The present invention relates to a method of fabricating a polycrystalline silicon film and more particularly to a method that uses a laser annealing process and has a larger crystal grain size of a polycrystalline silicon film than normal.

2. Description of Related Art

The major material used in semiconductors is silicon, and many forms of silicon are used, such as amorphous, polycrystalline and single crystalline silicon. Polycrystalline silicon thin film has recently attracted considerable attention due to its special physical features and low cost. Consequently, companies fabricating thin film transistor liquid crystal displays (TFT-LCD), TFT-Organic Light Emitting Displays (TFT-OLED) or silicon solar cells are interested in developments of this material.

Polycrystalline silicon is an aggregate of single crystal grains, and thus there are many grain boundaries between crystal grains. These grain boundaries are a scattering source for a carrier. Therefore, enlargement of crystal grain size is very important for high performance devices. The conventional methods of fabricating typical polycrystalline silicon film follow.

1. Solid phase crystallization (SPC).

2. Vapor phase deposition (VPD).

3. Laser annealing.

In the SPC and VPD methods, the crystal grain size is as small as 100 nm. Therefore, the electrical performance of the resultant poly-Si film is poor. In the laser annealing method, an excimer laser is a most typical light source due to its high light energy density. In the excimer laser annealing (ELA) method, an intense light beam of an ultra-short duration can heat the precursor silicon film up to its melting point to be crystallized during its solidification process while keeping the non-heat-resistant glass or plastic substrate at sufficiently low temperatures. Therefore, good electrical properties are expected in ELA fabricated poly-Si film because of its high process temperature for Si film. However, the drawback of the ELA method is that the crystal grain size is smaller than 0.3 μm in a 100 nm-thick silicon film.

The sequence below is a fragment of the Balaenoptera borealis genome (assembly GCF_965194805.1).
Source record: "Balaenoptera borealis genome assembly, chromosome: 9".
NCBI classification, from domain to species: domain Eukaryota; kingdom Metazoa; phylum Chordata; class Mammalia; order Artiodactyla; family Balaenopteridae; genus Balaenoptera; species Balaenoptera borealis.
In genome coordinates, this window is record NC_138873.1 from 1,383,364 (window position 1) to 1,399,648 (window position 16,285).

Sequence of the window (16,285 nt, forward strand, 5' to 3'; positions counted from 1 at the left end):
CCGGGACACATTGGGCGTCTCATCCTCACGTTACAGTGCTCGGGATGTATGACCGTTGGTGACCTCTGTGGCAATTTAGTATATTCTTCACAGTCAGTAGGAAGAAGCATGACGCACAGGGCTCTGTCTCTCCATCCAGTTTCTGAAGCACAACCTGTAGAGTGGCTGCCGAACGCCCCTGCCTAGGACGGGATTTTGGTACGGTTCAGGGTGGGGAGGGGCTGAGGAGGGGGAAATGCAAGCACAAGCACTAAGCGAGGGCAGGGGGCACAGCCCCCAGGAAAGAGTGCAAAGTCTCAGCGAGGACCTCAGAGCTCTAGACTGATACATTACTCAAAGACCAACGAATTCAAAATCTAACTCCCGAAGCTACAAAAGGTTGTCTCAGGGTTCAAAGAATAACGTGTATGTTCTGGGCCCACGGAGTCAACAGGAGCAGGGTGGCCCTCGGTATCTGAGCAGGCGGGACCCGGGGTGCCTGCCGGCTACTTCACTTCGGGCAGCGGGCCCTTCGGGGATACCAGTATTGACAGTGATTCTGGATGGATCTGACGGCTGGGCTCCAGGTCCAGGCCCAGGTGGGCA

In the ELA method, the silicon film is melted by laser light, and then the silicon crystallizes during its solidification process. The longer the melt duration is, the larger crystal grain size is. If thermal flow from the molten silicon to the substrate can be suppressed, the crystal grain size can be enlarged. Several techniques are available to keep the heat in the molten silicon, such as supplying a low specific heat film between the silicon film and the substrate (W. Yeh et. al., Jpn. J. Appl. Phys., 38 (1999) L110) or heating the substrate to decrease the temperature gradient between the subtrate and the silicon film to slow down the heat flow (H. Kuriyama et. al. Jpn. J. Appl. Phys., 30 (1991) 3700; J. S. Im et al., Appl. Phys. Lett. 64 (1994) 2303). Materials with sufficiently lo specific heat are porous materials, but porous materials are not only difficult to fabricate but also have low alkali-resistance and/or acid-resistance. Therefore, porous film is usually destroyed in the back end processes for fabrication of devices.